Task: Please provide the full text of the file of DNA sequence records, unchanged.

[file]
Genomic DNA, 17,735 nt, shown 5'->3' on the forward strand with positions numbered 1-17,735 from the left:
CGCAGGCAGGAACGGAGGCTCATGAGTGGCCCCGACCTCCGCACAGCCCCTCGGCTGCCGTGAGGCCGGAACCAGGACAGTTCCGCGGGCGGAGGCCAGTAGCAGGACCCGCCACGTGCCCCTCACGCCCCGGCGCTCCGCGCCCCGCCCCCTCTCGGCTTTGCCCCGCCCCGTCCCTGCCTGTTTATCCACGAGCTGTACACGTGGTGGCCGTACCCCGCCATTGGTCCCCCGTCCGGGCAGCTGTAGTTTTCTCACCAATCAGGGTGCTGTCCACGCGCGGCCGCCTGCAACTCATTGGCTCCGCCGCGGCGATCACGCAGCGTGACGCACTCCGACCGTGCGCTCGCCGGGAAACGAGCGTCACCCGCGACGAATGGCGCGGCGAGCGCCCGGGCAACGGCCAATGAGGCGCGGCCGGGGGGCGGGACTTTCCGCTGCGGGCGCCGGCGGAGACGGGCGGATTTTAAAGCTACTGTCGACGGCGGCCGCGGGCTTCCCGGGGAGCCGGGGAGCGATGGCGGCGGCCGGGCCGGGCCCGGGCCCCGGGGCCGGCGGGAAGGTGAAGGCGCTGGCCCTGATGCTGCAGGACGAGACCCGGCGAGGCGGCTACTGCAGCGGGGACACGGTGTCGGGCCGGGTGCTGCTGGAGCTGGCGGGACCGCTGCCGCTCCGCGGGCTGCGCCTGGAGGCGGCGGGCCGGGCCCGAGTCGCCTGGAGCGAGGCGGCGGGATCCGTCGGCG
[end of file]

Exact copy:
Genomic DNA, 17,735 nt, shown 5'->3' on the forward strand with positions numbered 1-17,735 from the left:
CGCAGGCAGGAACGGAGGCTCATGAGTGGCCCCGACCTCCGCACAGCCCCTCGGCTGCCGTGAGGCCGGAACCAGGACAGTTCCGCGGGCGGAGGCCAGTAGCAGGACCCGCCACGTGCCCCTCACGCCCCGGCGCTCCGCGCCCCGCCCCCTCTCGGCTTTGCCCCGCCCCGTCCCTGCCTGTTTATCCACGAGCTGTACACGTGGTGGCCGTACCCCGCCATTGGTCCCCCGTCCGGGCAGCTGTAGTTTTCTCACCAATCAGGGTGCTGTCCACGCGCGGCCGCCTGCAACTCATTGGCTCCGCCGCGGCGATCACGCAGCGTGACGCACTCCGACCGTGCGCTCGCCGGGAAACGAGCGTCACCCGCGACGAATGGCGCGGCGAGCGCCCGGGCAACGGCCAATGAGGCGCGGCCGGGGGGCGGGACTTTCCGCTGCGGGCGCCGGCGGAGACGGGCGGATTTTAAAGCTACTGTCGACGGCGGCCGCGGGCTTCCCGGGGAGCCGGGGAGCGATGGCGGCGGCCGGGCCGGGCCCGGGCCCCGGGGCCGGCGGGAAGGTGAAGGCGCTGGCCCTGATGCTGCAGGACGAGACCCGGCGAGGCGGCTACTGCAGCGGGGACACGGTGTCGGGCCGGGTGCTGCTGGAGCTGGCGGGACCGCTGCCGCTCCGCGGGCTGCGCCTGGAGGCGGCGGGCCGGGCCCGAGTCGCCTGGAGCGAGGCGGCGGGATCCGTCGGCG